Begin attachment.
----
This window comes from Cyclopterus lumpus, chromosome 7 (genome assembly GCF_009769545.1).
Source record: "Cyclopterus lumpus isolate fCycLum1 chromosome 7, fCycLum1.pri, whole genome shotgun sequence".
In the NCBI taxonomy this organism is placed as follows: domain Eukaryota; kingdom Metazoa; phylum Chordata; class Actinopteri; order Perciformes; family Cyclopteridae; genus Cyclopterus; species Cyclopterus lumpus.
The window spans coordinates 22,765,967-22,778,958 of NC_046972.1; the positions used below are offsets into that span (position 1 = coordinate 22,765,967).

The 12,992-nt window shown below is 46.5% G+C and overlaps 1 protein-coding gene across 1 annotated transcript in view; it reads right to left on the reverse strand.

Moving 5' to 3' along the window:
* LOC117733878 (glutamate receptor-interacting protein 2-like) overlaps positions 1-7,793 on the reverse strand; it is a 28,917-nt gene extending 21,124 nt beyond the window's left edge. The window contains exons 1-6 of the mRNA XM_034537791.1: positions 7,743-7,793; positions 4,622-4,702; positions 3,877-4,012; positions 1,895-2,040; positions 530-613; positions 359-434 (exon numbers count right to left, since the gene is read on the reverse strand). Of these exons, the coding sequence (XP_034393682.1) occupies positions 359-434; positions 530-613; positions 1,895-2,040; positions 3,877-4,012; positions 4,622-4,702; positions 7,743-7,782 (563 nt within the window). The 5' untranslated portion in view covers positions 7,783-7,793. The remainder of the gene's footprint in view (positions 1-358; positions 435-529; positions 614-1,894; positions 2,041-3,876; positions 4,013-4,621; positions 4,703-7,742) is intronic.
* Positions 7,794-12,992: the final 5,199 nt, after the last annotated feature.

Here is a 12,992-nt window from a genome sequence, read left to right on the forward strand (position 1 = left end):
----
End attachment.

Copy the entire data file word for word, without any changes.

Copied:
This window comes from Cyclopterus lumpus, chromosome 7 (genome assembly GCF_009769545.1).
Source record: "Cyclopterus lumpus isolate fCycLum1 chromosome 7, fCycLum1.pri, whole genome shotgun sequence".
In the NCBI taxonomy this organism is placed as follows: domain Eukaryota; kingdom Metazoa; phylum Chordata; class Actinopteri; order Perciformes; family Cyclopteridae; genus Cyclopterus; species Cyclopterus lumpus.
The window spans coordinates 22,765,967-22,778,958 of NC_046972.1; the positions used below are offsets into that span (position 1 = coordinate 22,765,967).

The 12,992-nt window shown below is 46.5% G+C and overlaps 1 protein-coding gene across 1 annotated transcript in view; it reads right to left on the reverse strand.

Moving 5' to 3' along the window:
* LOC117733878 (glutamate receptor-interacting protein 2-like) overlaps positions 1-7,793 on the reverse strand; it is a 28,917-nt gene extending 21,124 nt beyond the window's left edge. The window contains exons 1-6 of the mRNA XM_034537791.1: positions 7,743-7,793; positions 4,622-4,702; positions 3,877-4,012; positions 1,895-2,040; positions 530-613; positions 359-434 (exon numbers count right to left, since the gene is read on the reverse strand). Of these exons, the coding sequence (XP_034393682.1) occupies positions 359-434; positions 530-613; positions 1,895-2,040; positions 3,877-4,012; positions 4,622-4,702; positions 7,743-7,782 (563 nt within the window). The 5' untranslated portion in view covers positions 7,783-7,793. The remainder of the gene's footprint in view (positions 1-358; positions 435-529; positions 614-1,894; positions 2,041-3,876; positions 4,013-4,621; positions 4,703-7,742) is intronic.
* Positions 7,794-12,992: the final 5,199 nt, after the last annotated feature.

Here is a 12,992-nt window from a genome sequence, read left to right on the forward strand (position 1 = left end):